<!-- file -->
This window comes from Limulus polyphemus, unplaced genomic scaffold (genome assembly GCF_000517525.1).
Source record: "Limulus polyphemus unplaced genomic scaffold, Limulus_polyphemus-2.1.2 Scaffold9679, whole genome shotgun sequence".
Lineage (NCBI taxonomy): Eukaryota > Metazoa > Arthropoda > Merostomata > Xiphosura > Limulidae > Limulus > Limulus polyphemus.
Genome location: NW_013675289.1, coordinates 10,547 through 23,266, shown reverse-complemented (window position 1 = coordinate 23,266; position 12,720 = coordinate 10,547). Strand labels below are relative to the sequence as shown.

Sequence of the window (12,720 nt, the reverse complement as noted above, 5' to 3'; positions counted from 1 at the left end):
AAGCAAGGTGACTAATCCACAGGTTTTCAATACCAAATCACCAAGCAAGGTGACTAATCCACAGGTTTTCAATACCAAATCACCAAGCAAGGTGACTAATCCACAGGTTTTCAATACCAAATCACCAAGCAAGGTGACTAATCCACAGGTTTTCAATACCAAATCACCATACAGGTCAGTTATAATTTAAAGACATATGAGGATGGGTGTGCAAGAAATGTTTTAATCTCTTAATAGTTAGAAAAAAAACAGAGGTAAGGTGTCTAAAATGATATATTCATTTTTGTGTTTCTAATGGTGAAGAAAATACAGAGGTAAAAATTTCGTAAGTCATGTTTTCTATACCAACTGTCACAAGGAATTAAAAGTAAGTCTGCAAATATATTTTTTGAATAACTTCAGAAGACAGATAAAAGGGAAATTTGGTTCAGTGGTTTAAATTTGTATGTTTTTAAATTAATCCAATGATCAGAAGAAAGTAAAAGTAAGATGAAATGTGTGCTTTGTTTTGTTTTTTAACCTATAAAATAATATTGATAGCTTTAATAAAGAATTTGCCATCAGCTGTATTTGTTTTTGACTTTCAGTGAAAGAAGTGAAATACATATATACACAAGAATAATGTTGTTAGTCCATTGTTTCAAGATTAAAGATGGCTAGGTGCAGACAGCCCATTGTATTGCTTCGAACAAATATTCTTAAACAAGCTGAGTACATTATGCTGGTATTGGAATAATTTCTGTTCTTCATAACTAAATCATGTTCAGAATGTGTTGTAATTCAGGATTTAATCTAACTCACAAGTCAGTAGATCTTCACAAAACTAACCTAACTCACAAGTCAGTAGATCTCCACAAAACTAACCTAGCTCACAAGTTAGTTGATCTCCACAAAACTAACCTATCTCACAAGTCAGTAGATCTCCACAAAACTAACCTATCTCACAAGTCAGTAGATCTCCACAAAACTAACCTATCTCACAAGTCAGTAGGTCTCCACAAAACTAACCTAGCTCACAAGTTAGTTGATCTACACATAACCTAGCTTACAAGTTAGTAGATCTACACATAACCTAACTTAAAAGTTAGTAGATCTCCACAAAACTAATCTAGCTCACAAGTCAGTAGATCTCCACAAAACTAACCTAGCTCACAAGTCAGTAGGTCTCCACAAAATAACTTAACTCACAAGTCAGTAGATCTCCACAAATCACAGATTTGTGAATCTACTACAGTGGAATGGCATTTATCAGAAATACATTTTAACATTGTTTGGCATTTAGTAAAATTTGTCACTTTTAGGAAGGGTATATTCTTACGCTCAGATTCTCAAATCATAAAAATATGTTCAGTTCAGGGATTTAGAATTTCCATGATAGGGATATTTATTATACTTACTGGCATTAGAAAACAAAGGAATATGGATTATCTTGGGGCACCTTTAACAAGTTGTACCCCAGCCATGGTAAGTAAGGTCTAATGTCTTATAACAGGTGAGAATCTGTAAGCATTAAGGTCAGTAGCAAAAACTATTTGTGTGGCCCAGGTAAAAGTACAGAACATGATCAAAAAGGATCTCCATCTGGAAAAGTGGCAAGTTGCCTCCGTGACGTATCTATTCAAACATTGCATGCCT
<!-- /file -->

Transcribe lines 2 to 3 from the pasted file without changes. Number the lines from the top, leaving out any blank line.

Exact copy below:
Source record: "Limulus polyphemus unplaced genomic scaffold, Limulus_polyphemus-2.1.2 Scaffold9679, whole genome shotgun sequence".
Lineage (NCBI taxonomy): Eukaryota > Metazoa > Arthropoda > Merostomata > Xiphosura > Limulidae > Limulus > Limulus polyphemus.